OUR VIEW: Increase cities’ fire readiness

We say: Every city needs to review its wildfire protection plans

The horrific firestorm tearing through Fort McMurray is another wakeup call and warning to every city and town in Canada.

Fire can strike at any time and ravage lives and property on an incalculable scale.

It’s not the first time it’s happened and it won’t be the last. What matters, is not so much the conditions that bred these raging monsters, as the response to them.

Following the Kelowna wildfire in 2003 in which 239 homes were lost and 27,000 people evacuated, (compared to 1,600 buildings in Fort McMurray, and 90,000 evacuated) and the report, Firestorm 2003, the B.C. government pushed cities to develop their own wildfire protection plans, a set of steps and development guidelines, such as ensuring fire breaks etc., that could slow or even stop a fire from racing unimpeded through a city.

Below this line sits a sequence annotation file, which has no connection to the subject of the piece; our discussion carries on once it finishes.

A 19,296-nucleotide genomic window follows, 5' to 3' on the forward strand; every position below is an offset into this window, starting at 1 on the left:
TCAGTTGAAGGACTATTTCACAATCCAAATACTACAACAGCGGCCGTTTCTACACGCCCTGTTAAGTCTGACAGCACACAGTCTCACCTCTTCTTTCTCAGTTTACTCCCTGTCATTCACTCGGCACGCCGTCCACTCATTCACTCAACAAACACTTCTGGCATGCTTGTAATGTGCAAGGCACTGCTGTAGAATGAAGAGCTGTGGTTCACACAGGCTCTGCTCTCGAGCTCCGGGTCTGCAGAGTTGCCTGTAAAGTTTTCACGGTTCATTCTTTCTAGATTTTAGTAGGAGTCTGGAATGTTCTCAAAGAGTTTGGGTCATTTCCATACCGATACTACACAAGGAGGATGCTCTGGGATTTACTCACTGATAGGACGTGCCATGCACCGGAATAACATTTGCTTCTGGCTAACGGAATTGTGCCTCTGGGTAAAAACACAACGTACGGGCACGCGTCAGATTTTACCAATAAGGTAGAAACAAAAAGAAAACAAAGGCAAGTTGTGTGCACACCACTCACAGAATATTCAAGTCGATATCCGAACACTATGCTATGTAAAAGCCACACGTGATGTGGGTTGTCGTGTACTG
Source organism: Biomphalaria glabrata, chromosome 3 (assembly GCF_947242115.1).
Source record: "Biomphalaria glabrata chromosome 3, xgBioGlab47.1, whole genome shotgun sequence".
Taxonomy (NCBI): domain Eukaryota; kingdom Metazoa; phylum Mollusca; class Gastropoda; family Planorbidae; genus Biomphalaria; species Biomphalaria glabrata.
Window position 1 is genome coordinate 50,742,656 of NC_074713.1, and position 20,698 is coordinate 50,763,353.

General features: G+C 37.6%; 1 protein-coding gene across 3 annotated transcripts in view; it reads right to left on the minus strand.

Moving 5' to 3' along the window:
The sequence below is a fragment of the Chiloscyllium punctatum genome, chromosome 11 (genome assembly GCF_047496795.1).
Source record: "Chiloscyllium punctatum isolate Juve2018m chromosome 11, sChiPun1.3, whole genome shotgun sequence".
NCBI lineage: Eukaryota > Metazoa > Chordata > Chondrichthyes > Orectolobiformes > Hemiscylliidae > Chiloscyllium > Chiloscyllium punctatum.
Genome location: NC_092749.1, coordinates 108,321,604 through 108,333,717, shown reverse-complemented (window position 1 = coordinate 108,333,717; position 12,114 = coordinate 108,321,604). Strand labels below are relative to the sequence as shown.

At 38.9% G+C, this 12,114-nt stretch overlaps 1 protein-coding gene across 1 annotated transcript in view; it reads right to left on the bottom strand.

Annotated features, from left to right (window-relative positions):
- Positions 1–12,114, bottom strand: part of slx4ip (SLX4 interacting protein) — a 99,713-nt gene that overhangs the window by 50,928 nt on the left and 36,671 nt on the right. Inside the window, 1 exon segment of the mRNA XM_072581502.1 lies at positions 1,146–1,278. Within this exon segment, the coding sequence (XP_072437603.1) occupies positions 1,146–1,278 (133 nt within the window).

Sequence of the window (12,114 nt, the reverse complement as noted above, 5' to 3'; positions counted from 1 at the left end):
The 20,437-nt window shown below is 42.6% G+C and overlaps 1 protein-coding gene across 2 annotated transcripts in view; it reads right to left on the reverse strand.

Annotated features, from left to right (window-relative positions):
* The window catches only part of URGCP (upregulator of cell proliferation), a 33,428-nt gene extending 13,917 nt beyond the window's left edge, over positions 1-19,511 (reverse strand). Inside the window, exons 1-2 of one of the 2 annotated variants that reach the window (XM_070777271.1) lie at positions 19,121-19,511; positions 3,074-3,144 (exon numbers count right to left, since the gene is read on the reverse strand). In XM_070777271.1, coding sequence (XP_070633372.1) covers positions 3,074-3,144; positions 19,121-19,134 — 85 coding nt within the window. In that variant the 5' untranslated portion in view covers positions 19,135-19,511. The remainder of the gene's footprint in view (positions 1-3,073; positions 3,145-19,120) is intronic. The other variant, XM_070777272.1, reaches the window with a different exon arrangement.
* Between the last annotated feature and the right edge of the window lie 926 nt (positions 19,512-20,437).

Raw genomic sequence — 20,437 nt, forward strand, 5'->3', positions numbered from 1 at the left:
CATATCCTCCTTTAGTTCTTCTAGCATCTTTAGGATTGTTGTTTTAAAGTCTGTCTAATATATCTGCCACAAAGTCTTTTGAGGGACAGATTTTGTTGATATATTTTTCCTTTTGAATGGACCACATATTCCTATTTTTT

Campbell River does have its own wildfire protection plan, which identifies the McIvor Lake area as a high risk location for interface fires.

Four Campbell River firefighters were also trained a couple of years ago as level 1 Wildland Firefighter instructors.

Training focused on the use of pumps, hoses and powerful sprinklers to protect structures located close to forests, such as near McIvor Lake.

Other cities in B.C., Kelowna notably, have followed suit and adopted wildfire protection plans and if they haven’t, they should do so quickly.

Important to keep in mind, is that a wildfire in the Interior or in the forests of northern Alberta could pale in comparison to a coastal wildfire.

If conditions became dry enough, wildfires on the West Coast, with its huge underbrush fuel load and towering cedars and firs, would be catastrophic.

Every city, Campbell River particularly, now needs to revisit its wildfire protection plans and strengthen and update as required, while the memories of Alberta’s disaster are still vivid.